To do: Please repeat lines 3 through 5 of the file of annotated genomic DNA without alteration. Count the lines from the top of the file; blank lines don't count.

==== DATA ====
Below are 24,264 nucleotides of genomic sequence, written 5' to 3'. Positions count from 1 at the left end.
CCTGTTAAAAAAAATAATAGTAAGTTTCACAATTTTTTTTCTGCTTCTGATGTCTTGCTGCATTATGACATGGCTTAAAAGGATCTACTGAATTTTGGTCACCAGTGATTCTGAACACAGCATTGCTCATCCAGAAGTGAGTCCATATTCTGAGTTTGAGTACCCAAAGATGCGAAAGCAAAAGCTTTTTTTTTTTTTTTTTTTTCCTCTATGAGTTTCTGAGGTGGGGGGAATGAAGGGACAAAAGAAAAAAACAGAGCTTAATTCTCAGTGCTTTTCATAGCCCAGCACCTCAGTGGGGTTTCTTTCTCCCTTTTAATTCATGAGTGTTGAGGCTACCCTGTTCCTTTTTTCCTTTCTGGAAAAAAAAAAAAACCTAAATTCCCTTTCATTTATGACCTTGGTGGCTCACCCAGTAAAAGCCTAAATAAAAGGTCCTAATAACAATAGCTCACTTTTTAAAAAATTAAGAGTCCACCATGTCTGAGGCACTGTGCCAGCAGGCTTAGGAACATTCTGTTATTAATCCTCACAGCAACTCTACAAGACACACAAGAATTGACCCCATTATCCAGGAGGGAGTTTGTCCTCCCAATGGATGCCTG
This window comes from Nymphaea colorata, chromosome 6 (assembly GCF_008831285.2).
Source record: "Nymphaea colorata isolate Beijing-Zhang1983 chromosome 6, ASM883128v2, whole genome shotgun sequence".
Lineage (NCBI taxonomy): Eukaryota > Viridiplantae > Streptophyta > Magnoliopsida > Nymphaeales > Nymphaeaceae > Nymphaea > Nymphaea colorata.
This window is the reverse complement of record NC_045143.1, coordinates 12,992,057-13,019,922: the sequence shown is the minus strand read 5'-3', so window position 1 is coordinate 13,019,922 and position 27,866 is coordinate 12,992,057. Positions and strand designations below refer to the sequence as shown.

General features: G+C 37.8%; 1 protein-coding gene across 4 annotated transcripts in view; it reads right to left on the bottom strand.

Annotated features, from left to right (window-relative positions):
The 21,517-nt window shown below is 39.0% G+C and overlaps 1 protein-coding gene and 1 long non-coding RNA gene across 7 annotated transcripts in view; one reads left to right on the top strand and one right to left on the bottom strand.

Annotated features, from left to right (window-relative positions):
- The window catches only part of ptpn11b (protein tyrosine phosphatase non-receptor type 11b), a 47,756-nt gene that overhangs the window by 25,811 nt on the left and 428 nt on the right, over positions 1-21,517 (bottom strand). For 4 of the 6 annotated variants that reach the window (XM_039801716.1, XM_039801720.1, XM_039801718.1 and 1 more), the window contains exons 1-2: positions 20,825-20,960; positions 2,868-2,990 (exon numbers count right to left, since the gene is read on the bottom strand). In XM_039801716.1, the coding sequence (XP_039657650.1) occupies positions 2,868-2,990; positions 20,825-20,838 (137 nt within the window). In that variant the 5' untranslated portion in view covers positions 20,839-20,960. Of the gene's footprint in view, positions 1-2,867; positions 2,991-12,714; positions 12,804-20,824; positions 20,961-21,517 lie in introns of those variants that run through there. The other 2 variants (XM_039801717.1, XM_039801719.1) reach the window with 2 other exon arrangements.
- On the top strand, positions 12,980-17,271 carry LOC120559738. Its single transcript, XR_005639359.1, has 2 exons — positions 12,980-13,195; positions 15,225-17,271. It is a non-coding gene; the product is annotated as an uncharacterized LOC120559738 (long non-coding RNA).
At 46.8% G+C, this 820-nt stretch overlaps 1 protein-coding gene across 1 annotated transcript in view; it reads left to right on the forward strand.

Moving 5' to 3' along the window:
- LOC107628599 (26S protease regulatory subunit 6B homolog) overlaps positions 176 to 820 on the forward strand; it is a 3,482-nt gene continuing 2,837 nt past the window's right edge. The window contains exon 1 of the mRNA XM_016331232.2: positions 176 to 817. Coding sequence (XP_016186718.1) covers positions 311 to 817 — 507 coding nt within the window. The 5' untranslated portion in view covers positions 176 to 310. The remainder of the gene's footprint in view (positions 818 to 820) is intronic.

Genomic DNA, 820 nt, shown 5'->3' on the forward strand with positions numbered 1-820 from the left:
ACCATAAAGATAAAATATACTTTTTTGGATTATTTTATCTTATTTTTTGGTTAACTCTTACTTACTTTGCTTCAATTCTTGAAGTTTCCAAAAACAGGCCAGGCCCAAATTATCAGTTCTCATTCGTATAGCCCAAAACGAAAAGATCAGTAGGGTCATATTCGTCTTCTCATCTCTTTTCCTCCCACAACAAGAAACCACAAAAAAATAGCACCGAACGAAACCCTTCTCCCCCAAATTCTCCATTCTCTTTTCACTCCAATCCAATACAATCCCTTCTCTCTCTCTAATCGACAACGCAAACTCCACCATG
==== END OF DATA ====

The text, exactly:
This window comes from Nymphaea colorata, chromosome 6 (assembly GCF_008831285.2).
Source record: "Nymphaea colorata isolate Beijing-Zhang1983 chromosome 6, ASM883128v2, whole genome shotgun sequence".
Lineage (NCBI taxonomy): Eukaryota > Viridiplantae > Streptophyta > Magnoliopsida > Nymphaeales > Nymphaeaceae > Nymphaea > Nymphaea colorata.